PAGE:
I was in town. Evening had come, the sun had dipped below the horizon, and the clouds were lit in a particularly fine manner. To the south, a bank of dark clouds exhibited a nice show of lightning. I began to pace outside in the parking lot, wishing I had my camera. And my tripod. And a remote shutter cable. Since I had no camera or accessories, I tried to ignore the brilliant display around me. Time passed, rain fell, gropple spattered down and the clouds above me parted. Now I felt as if I were inside the head of a man with a bald spot. On the edges of his head, however, lightning continued unabated.

I returned home only to be distracted by large hail that had fallen. Examining the thoroughly thrashed squash plants occupied me for a while. But lightning continued unabated.

A hailstone in the hand… better than one on the head

Three hours after first noticing the lightning, I convinced Dane to come with me on a photo expedition to take lightning photos. Being an amateur professional photographer with a decent camera setup, I figured lightning photos wouldn’t be too difficult to catch – especially as multiple large bolts exploded every minute. Two miles down the road from my house, there is a nice empty field, devoid of power lines and other unsightly obstructions. I often take photos there.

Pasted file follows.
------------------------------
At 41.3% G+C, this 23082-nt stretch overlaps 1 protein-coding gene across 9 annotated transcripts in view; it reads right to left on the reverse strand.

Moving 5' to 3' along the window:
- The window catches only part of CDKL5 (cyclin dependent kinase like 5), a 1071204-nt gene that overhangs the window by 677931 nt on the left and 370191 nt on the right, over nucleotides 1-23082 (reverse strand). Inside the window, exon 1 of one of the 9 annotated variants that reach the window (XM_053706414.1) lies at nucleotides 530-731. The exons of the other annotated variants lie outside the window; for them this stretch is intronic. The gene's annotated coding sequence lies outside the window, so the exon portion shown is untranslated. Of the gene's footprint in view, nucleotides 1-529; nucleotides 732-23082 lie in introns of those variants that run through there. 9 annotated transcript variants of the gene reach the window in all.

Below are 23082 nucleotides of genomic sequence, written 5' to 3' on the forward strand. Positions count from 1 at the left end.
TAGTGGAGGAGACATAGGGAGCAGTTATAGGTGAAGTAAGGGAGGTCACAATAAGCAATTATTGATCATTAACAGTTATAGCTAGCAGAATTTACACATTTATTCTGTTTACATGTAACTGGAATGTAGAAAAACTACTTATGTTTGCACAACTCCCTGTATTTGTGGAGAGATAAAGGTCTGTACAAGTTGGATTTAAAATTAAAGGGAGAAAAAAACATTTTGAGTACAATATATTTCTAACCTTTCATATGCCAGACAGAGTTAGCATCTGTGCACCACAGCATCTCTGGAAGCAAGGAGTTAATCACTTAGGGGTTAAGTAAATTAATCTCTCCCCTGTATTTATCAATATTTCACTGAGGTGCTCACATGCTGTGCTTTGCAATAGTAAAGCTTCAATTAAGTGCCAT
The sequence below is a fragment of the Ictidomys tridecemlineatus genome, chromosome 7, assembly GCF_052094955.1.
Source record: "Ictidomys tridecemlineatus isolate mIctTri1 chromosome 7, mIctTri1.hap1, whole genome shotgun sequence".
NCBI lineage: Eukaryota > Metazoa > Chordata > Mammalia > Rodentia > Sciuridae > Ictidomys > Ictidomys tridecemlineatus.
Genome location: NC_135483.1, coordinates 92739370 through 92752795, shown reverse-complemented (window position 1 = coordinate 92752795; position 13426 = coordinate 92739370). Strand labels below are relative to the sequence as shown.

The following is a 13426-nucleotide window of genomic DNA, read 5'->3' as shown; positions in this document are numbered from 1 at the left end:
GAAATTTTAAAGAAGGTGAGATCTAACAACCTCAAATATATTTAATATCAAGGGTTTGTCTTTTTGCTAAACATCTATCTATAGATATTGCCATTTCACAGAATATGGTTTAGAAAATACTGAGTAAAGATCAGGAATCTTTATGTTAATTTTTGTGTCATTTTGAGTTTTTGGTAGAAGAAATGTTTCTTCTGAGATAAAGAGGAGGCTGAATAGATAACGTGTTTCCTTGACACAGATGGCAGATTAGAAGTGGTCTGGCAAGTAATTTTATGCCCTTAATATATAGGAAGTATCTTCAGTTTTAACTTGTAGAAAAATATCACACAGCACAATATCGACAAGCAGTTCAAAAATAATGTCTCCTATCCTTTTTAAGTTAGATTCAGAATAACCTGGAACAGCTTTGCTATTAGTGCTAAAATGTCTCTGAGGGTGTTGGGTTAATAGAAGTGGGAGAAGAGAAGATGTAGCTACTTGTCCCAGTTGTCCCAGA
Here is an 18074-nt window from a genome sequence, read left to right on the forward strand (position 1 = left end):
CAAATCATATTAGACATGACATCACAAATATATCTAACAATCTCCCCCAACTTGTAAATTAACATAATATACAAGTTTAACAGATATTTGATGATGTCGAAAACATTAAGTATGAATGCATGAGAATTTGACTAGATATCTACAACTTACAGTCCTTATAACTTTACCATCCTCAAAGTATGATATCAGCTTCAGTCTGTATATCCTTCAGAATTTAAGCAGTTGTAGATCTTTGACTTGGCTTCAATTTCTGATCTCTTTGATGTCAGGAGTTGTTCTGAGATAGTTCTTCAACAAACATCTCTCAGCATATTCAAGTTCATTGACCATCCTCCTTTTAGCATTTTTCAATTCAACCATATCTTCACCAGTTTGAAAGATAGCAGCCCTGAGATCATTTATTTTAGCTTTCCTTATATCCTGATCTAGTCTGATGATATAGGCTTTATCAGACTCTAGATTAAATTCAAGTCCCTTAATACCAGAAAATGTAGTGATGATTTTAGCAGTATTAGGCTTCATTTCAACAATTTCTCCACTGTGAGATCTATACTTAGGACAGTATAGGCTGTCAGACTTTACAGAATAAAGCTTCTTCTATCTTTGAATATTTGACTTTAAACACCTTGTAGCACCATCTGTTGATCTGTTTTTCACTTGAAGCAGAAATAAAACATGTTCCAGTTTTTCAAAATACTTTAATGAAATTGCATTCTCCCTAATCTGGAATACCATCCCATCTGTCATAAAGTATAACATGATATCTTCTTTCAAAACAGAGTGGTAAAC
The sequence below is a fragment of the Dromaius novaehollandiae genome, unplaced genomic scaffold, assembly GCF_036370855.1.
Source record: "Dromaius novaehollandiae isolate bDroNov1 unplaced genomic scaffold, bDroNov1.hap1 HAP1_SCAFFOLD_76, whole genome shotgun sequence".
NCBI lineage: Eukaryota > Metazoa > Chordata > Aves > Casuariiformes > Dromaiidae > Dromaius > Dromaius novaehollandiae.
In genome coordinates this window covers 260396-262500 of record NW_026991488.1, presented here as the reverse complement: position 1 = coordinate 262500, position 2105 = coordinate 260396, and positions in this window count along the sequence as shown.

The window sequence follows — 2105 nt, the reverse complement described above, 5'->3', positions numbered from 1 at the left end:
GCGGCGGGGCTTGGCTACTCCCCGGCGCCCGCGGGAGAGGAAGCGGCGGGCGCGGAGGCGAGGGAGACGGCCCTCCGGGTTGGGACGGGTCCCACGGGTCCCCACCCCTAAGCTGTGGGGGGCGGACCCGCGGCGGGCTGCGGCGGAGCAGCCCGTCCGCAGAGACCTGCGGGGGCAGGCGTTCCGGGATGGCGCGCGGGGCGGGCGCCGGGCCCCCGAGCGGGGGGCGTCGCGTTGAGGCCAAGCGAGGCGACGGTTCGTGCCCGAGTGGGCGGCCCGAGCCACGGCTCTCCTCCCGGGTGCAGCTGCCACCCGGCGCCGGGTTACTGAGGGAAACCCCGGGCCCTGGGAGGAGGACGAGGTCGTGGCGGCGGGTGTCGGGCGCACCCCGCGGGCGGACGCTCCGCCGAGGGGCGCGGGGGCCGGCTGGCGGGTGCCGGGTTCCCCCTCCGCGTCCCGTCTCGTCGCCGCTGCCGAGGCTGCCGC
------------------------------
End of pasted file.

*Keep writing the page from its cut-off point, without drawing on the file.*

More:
I set up the tripod. Dane held an umbrella – it was raining lightly. To cover more sky, I chose a 12mm wide angle lens from my bag. For all you photo buffs out there, I set my camera to manual focus (infinity), ISO 100, f/8, bulb (variable exposure time). My exposures ranged from 20 seconds to nearly five minutes. Anything longer than five minutes and I got impatient.

Using that 12mm lens was a mistake. The lightning was spread around me in every direction. Not wanting to zoom in and miss a great bolt, I used a wide lens and captured tiny purple lines at the bottom of a massive picture. After an hour of trying to photograph lightning which always struck just to the left or right of my camera, I decided to call it quits. The exercise gave me an appreciation for the time real¬†photographers must spend taking those photos which go viral on the internet. Rather than trying the wide-angle-covers-all approach, they have to zoom in and wait for that big strike. In my defense, a bank of clouds floated between my camera and most of the lightning. And quite frankly, illuminated fog doesn’t make for spectacular images.

Scientists say this would power a city for how long?

Now I feel compelled to be out chasing storms until I can capture a bolt of lightning properly – using extreme patience and a long zoom lens. Hopefully the thunderstorms will continue.


One thought on “Weather

  1. I saw this post in my email, I sure would have loved to see some evidence of the Montana sunsets I miss so much, but what a wonderful job you did capturing these photos!

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